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Salt weathering is designated in the literature as ‘physical salt weathering’ to distinguish it from the effects of chlorides within concrete that may initiate reinforcement corrosion.
The mechanism of physical salt weathering is similar to freezing and thawing of water in concrete in that salts (usually salts of sulfates and possibly chlorides) crystallise in the pores of concrete close to its surface. The crystal growth exerts pressure and this can disrupt the concrete.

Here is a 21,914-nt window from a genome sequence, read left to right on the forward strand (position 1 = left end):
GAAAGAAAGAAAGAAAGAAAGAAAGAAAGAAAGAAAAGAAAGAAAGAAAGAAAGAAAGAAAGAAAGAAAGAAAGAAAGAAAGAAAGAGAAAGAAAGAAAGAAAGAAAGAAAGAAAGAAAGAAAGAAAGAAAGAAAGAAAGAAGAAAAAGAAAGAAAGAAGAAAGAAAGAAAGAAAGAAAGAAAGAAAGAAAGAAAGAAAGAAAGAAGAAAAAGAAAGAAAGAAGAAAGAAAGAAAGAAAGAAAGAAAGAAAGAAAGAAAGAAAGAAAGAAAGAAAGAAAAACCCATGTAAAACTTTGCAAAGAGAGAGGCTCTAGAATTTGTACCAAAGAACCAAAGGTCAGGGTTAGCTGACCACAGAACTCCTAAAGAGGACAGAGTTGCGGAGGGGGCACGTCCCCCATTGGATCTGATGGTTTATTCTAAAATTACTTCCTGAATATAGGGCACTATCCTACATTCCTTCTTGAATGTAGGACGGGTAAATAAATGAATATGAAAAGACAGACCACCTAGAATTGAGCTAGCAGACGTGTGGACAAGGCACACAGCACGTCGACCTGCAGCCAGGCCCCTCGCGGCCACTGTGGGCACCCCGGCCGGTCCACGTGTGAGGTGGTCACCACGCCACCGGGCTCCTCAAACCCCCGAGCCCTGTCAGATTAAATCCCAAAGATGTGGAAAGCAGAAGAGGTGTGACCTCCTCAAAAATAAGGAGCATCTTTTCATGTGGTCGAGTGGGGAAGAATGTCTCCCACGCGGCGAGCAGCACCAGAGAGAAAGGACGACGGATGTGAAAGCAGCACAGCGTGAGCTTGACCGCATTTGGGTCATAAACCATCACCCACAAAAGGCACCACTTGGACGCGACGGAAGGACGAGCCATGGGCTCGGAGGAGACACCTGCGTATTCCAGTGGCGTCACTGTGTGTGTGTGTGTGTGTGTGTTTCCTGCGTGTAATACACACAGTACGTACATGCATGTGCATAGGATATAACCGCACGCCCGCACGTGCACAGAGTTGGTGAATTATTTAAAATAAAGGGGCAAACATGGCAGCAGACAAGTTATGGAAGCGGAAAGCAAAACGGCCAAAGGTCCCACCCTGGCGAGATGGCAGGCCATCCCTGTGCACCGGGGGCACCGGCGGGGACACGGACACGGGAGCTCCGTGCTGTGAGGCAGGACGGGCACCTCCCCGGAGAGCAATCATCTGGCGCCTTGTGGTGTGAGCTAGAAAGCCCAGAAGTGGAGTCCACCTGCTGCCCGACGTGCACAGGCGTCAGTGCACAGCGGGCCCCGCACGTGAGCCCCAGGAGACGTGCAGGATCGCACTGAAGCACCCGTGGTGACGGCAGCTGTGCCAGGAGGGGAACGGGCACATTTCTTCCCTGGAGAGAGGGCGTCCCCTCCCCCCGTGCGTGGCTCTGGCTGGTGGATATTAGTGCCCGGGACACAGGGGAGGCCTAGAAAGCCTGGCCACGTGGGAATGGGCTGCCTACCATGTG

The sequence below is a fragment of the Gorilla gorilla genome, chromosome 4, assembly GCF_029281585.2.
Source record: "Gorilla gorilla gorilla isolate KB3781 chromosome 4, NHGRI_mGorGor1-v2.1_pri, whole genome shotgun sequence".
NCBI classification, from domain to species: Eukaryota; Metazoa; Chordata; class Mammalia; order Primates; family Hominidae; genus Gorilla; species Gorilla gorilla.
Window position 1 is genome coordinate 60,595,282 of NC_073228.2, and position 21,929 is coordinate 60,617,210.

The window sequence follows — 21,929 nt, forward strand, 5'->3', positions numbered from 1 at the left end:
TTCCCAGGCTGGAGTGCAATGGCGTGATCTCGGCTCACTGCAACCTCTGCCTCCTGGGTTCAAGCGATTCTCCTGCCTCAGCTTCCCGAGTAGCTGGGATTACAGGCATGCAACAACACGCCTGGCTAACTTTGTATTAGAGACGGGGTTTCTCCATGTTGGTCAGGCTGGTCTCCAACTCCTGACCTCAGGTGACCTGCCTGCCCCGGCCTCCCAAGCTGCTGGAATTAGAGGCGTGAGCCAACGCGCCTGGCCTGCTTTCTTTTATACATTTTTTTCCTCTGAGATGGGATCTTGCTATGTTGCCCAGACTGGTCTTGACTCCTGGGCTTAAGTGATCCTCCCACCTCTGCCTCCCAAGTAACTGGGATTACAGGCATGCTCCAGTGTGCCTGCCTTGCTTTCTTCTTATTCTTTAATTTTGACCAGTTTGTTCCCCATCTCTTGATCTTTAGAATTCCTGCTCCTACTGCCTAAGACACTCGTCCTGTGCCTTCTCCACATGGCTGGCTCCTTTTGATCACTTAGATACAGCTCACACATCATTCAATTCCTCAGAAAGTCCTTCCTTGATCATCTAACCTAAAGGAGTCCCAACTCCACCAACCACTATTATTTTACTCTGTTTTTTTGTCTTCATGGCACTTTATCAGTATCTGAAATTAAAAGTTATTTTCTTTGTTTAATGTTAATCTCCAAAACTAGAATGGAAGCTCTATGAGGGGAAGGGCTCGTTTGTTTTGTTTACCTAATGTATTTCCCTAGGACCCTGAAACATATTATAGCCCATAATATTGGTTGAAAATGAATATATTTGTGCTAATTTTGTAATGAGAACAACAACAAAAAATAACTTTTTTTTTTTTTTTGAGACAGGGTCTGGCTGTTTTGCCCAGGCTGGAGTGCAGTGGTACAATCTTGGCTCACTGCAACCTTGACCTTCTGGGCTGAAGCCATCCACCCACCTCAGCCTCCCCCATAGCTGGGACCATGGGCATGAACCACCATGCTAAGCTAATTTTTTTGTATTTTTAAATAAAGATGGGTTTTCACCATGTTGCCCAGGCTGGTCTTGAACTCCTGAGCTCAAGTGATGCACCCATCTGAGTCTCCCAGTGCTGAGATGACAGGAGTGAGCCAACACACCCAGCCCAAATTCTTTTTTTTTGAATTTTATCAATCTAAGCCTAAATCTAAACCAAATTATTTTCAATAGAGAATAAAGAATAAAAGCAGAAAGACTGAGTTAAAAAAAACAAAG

Salt in solution from groundwater or damp soil can be transported by capillary action vertically through a concrete member. Above ground level, the moisture is drawn to the surface and evaporates, leaving crystals of salt growing in the near surface pores. This results in an area of deterioration just above ground level. This form of attack is common in hot, dry areas and may also occur in marine structures.
Acknowledgement: Concrete Society
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